Natalizumab is a monoclonal antibody that is only used in humans with multiple sclerosis. It is somewhat toxic, and we were interested to see if this large monoclonal antibody transfers into human milk. Levels in milk appear low, but I made a mistake in the timing of the study, and should have drawn milk levels several months longer. I need to redo this study and go out to about 120 days. However, at this point, I still think milk levels are subclinical. TWH
Title: Transfer of natalizumab into breast milk in a mother with multiple sclerosis.
Authors: Baker TE, Cooper SD, Kessler L, Hale TW.
J Hum Lact. 2015 May;31(2):233-6.
Natalizumab (Tysabri) is a recombinant humanized antibody to α4-integrin that is approved by the Food and Drug Administration for the treatment of multiple sclerosis (MS) and Crohn disease. This is a case report of a 28-year-old woman with MS who was taking natalizumab (300 mg intravenously infused over 1 hour every 4 weeks) while breastfeeding her 11.5-month-old daughter 3 times a day. Breast milk samples were collected over a 50-day period after the patient's first drug infusion. The average concentration of natalizumab was 0.93 µg/mL/d, and the relative infant dose was 1.74% of the weight-adjusted maternal dose. Transfer of natalizumab into human milk increased over time and with subsequent injections, with the highest concentration of 2.83 µg/mL at day 50 with a relative infant dose of 5.3%. Because these data suggest continued accumulation of natalizumab in milk, and because we cannot provide an accurate assessment of levels of this drug at 24 weeks (steady state), we are unable to determine safety at this time.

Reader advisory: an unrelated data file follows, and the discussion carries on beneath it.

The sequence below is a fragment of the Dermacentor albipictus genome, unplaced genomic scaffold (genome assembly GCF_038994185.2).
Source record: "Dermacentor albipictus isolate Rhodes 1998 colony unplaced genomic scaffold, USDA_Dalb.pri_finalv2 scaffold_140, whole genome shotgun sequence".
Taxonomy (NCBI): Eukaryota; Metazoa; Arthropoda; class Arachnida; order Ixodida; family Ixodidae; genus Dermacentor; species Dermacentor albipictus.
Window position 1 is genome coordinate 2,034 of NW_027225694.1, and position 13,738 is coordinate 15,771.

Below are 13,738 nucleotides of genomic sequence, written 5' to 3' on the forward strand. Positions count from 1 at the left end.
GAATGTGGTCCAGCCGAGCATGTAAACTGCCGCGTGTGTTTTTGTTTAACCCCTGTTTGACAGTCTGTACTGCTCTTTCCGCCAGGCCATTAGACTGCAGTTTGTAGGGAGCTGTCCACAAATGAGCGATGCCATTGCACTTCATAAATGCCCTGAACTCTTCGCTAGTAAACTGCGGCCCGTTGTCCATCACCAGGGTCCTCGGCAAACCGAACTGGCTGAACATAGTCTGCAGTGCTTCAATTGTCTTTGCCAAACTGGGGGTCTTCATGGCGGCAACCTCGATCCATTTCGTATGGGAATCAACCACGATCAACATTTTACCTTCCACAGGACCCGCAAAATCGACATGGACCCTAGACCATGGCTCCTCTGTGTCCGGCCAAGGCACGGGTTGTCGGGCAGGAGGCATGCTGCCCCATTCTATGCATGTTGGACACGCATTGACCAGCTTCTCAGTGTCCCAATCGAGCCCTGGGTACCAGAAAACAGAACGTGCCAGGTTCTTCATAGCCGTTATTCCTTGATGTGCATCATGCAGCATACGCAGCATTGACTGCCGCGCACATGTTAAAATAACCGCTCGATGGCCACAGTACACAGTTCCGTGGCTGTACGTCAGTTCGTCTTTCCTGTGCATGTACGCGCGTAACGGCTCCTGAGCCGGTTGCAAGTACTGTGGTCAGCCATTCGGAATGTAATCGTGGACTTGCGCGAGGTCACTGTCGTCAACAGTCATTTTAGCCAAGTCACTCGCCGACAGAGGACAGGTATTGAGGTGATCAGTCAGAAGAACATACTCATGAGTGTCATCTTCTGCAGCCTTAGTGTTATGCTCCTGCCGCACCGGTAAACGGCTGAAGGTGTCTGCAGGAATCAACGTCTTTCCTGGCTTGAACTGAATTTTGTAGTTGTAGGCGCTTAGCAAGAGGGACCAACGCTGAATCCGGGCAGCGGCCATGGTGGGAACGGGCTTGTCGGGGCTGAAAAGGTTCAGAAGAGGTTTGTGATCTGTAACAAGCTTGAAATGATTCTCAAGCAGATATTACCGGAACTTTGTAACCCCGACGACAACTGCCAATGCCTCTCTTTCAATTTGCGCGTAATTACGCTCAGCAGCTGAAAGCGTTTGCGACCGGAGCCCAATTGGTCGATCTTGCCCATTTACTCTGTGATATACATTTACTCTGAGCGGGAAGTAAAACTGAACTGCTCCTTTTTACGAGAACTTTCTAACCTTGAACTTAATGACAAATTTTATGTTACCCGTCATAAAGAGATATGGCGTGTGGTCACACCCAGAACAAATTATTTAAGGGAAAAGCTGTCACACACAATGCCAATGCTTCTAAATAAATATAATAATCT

Figure 1. Natalizumab Concentration in Breast Milk.
Concentration of natalizumab in breast milk at steady state versus time following 2 intravenous injections of natalizumab (300 mg).